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Home / India / Centre revises draft on Hindi

Centre revises draft on Hindi

The revision came on a day protests against the draft threatened to spread from Tamil Nadu to Karnataka
After the draft National Education Policy was uploaded to invite comments, several parties in Tamil Nadu had expressed fears that Hindi would be imposed on the state.

Basant Kumar Mohanty   |   New Delhi   |   Published 03.06.19, 10:32 PM

The Narendra Modi government has sought to defuse a gathering language storm by deleting a reference to “non-Hindi speaking states” in the draft National Education Policy but sceptical parties insisted on an unequivocal statement from the Centre that Hindi would not be imposed on the states.

The sentence that has been removed reads: “Study of languages by students in the non-Hindi speaking states would include the regional language, Hindi and English.” 

The revision came on a day protests against the draft threatened to spread from Tamil Nadu to Karnataka.

Although the Centre is now scrambling to contain the backlash, it appears to have, deliberately or otherwise, sowed the seeds of suspicion when it uploaded the draft education policy on Friday.

It has emerged now that there were two versions, one with the red-rag sentence and another without it. For some reason, the Centre chose to upload the version with the reference to the “non-Hindi speaking states” although the second one was also ready on Friday and emailed to some journalists who had sought the draft.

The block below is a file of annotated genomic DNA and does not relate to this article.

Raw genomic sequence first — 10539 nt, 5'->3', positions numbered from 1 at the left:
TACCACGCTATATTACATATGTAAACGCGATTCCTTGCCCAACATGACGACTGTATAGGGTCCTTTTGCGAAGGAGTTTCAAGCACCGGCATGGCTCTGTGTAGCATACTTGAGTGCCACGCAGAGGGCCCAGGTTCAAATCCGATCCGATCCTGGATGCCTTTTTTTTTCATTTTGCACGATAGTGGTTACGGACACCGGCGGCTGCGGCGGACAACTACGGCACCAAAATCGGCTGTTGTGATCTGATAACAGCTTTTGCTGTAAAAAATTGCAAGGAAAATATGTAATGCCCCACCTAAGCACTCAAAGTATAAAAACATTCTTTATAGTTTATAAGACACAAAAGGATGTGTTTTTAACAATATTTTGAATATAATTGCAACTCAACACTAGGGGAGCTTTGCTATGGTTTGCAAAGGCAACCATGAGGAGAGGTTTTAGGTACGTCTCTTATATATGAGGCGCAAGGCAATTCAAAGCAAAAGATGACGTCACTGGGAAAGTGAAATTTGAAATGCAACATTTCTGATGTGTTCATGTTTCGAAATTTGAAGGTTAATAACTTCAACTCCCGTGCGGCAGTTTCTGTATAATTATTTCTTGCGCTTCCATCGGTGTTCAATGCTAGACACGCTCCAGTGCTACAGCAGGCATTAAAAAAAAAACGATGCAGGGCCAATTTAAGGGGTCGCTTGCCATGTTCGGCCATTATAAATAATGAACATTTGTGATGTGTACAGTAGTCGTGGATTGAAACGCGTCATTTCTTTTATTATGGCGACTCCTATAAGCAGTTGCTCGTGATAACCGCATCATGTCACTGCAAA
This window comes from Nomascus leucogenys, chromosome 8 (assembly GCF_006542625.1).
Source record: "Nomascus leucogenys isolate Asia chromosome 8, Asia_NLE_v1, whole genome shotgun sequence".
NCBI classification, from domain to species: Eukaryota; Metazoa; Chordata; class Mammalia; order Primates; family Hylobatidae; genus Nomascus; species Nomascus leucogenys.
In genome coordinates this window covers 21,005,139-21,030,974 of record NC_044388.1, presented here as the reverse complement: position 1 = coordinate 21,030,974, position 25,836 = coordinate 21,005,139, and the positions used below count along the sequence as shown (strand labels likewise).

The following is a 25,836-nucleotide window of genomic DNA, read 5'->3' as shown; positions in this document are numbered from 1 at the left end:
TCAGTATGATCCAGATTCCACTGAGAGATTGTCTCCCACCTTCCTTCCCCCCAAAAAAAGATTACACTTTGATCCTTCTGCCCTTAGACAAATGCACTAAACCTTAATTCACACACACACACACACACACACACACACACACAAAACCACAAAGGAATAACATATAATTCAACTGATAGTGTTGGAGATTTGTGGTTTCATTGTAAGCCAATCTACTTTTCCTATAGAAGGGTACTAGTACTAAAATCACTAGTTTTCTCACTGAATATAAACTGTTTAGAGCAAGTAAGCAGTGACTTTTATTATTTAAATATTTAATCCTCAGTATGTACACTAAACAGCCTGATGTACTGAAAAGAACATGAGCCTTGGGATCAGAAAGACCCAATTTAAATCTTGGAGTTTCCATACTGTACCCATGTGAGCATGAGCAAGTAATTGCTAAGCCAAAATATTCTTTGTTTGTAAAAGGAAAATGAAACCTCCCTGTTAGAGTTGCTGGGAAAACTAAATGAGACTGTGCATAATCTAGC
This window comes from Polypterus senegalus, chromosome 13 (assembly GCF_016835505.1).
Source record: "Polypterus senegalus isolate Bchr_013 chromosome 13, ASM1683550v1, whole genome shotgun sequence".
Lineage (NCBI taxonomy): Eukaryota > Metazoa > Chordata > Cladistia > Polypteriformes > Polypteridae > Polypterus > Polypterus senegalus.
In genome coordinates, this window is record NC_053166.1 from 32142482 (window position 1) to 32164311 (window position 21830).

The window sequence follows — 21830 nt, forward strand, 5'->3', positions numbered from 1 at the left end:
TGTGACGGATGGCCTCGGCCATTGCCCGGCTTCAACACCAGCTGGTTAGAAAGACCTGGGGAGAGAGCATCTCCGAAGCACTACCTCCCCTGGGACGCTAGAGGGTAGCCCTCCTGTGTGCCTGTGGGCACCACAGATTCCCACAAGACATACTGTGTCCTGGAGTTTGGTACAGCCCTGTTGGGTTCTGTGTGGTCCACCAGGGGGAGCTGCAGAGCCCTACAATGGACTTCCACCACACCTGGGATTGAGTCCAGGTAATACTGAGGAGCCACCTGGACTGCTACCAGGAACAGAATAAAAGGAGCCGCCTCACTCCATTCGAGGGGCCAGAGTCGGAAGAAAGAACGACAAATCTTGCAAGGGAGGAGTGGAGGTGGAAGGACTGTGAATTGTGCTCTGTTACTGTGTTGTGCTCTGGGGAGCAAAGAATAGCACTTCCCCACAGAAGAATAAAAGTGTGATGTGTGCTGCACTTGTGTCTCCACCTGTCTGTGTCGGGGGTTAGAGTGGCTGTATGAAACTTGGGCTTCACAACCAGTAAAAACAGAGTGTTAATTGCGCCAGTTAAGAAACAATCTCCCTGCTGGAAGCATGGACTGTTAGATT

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The draft was prepared by a panel headed by former Isro chairman K. Kasturirangan.

“The committee had approved two versions on the three-language formula,” Kasturirangan told The Telegraph on Monday. “One version was printed. But it created a strong feeling in Tamil Nadu and Karnataka. We recommended that the other version be used. Accordingly, it has been done. If you look at the overall document, flexibility has been given to states on the three-language formula.”

After the draft policy was uploaded to invite comments, several parties in Tamil Nadu had expressed fears that Hindi would be imposed on the state.

Language is a sensitive issue in the southern state that follows Tamil, one of the world’s longest-surviving classical languages. Several people had been killed in Tamil Nadu in language-related agitations earlier.

The new draft does not make any dramatic departure from the existing policy, which also recommends a three-language formula, but Tamil Nadu has so far followed a two-language policy.

The latest fear appears to have been compounded by the huge national majority of the BJP, which does not have a base in Tamil Nadu and is largely seen as a north Indian party in the southern state.

The revised version, however, failed to pacify the parties.

“The central government must clarify that the three-language formula will not be implemented in Tamil Nadu,” AIADMK Rajya Sabha MP A. Navaneethakrishnan said.



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